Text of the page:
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Our monthly live Q&A with Wealthion’s endorsed financial advisors.


Adam Taggart 0:01
All right, we’re hopefully live. Welcome to another monthly live q&a with Wealthion endorsed financial advisors. I am joined by lead partners from new harbor financial, John Lowe, Dre and Mike Preston, Portfolio Manager from real investment advice, Lance Roberts, and Jonathan Whelan, CEO of rock link, financial. These are the folks that you see on this channel with me week after week, Jonathan, relatively new addition. And again, Jonathan, very happy to have you in your team. Join this table here. We’ve had a lot of great feedback from folks in Canada, who are very happy to now have a financial advisor in Canada that is like minded and contributing to this series. So Thanks all for joining me today, guys. We got a lot of ground to cover, not a ton of time to do it. And so we’ll just kind of jump right in folks watching. If you’re watching live, you’ve got the opportunity to ask questions here. Use the live chat to do that. I’ll be monitoring that throughout the conversation, trying to pull in as many questions as I’m able to, I do have a starting list here from folks that got to jump on asking questions over Twitter. So we’ll start with a few of those. If you’re watching this recorded. Welcome. And folks, if you’re watching live and can’t watch for the whole time, don’t worry, this is going to turn into a recording right afterwards, so you can rewatch it at your leisure. All right. Well, gentlemen, let’s get started here. The main focus of the main theme of this discussion is what’s in store for the second half of 2023? I would say the first half had a few surprises for us. As we move into the second half of the year here. What kind of second half of the year are you guys currently positioning for right now? your guys’s game is a game of probabilities. So what do you think is most likely? And how is that impacting your portfolio strategy? From here? New harbor? Why don’t we start with you, John, we’ll start with you.

John Llodra 1:59
Yeah, thank you, Adam. And hello, everybody. And hello to the viewers here. Thank you for joining us, this really helps us to reach out to you and share our viewpoints. To speak about our views on the second half of the year, we must pay attention to the first half of the year. We’ve talked about it. I think all of us in our own way have talked with you, Adam and your viewers about the narrow nests of the market year to date. And, you know, that’s basically been the story. What we have seen of late is some broadening of the market. And actually some sectors starting to pick up the the weight, if you will from we talked about the Magnificent Seven stocks the the new videos that the Facebook’s the Google’s the apple, they have disproportionately driven markets this year. We’re starting to see underneath the surface, other sectors start to pick up the weight. For example, the industrial sector, we’ve added some exposure to the industrial sector in our client portfolios. Just as one example, I do have one, one chart I’d like to share with you just to kind of put it in context here if I could. And I’ll see if I can go over here. Let’s see here.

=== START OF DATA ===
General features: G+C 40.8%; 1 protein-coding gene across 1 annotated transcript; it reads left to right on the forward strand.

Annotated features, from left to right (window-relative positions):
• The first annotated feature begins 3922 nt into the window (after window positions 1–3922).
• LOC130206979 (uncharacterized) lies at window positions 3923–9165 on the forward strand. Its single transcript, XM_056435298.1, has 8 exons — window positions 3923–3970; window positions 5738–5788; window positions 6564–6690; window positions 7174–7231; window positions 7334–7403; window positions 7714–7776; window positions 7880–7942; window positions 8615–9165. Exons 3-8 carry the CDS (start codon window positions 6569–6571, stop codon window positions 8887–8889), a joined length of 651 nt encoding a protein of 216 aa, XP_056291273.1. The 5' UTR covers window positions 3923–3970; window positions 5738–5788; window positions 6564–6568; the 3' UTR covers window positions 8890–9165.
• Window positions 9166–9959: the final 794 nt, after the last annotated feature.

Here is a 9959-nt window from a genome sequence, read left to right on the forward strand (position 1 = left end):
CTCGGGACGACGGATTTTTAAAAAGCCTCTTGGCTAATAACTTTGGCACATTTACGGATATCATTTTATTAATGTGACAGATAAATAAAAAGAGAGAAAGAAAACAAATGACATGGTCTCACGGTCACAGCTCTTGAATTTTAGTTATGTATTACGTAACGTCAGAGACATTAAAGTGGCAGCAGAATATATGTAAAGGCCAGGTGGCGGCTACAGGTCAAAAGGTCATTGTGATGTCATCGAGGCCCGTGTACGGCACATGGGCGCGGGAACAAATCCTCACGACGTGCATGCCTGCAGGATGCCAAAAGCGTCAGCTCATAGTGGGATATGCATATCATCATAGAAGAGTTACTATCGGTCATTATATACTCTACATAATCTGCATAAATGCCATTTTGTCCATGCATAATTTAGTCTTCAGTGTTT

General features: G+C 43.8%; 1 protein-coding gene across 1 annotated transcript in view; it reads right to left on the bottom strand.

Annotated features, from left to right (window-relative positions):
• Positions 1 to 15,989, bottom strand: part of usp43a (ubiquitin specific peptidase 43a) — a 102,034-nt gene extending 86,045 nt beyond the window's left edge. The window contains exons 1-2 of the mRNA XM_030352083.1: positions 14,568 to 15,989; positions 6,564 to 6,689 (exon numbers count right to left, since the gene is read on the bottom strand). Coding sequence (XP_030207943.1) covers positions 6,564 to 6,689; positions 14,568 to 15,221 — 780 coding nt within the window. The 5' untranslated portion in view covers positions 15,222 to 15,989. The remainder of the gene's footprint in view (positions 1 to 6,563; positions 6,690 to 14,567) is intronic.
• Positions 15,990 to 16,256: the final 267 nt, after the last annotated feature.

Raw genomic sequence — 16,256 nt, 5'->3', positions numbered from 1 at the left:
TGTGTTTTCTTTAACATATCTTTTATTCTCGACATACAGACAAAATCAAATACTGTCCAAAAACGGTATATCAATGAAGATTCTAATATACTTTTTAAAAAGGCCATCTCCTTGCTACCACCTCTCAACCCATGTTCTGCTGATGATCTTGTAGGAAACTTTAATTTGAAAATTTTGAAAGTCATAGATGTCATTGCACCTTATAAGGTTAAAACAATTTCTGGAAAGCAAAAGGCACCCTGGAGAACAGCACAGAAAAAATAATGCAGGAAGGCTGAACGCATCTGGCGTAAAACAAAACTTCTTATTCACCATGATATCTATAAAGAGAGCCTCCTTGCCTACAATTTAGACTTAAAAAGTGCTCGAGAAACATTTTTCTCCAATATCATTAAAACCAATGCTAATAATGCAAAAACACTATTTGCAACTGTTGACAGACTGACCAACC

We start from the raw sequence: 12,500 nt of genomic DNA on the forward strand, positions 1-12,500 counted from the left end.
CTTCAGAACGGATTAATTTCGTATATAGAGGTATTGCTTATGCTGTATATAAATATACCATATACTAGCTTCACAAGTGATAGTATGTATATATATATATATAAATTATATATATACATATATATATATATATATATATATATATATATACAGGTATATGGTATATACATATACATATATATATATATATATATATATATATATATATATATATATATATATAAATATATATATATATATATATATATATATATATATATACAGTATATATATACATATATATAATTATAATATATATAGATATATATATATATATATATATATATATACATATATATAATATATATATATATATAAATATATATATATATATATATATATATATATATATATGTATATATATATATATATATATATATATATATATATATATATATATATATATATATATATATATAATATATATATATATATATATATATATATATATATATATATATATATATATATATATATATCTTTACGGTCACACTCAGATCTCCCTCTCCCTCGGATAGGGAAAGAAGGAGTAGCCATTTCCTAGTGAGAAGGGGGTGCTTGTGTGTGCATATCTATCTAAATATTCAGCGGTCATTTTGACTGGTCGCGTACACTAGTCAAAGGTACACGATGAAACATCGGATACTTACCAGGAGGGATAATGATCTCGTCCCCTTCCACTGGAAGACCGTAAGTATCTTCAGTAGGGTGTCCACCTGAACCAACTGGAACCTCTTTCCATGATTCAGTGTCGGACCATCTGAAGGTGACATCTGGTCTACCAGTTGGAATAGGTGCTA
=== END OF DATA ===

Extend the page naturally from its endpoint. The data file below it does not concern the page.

Adam Taggart 3:14
Great. And while you’re while you’re pulling that up, I’ll just note, I’m seeing the contributions from folks on the side here. So thanks for chiming in. Folks, we are seeing your comments. One of them here is from Gary, who’s watching this from inside a semi truck. Looks like he’s a long haul trucker. To Gary, thanks for listening. And I do hear a lot from folks who have jobs or long commutes or whatever. That you know, I guess that’s one of the things that’s nice about these long Wealthion videos is that help them miles go by genre, right? I see you’ve got your, your image up here. Let me just add it to the stream. Right. Can everybody see that?

John Llodra 3:55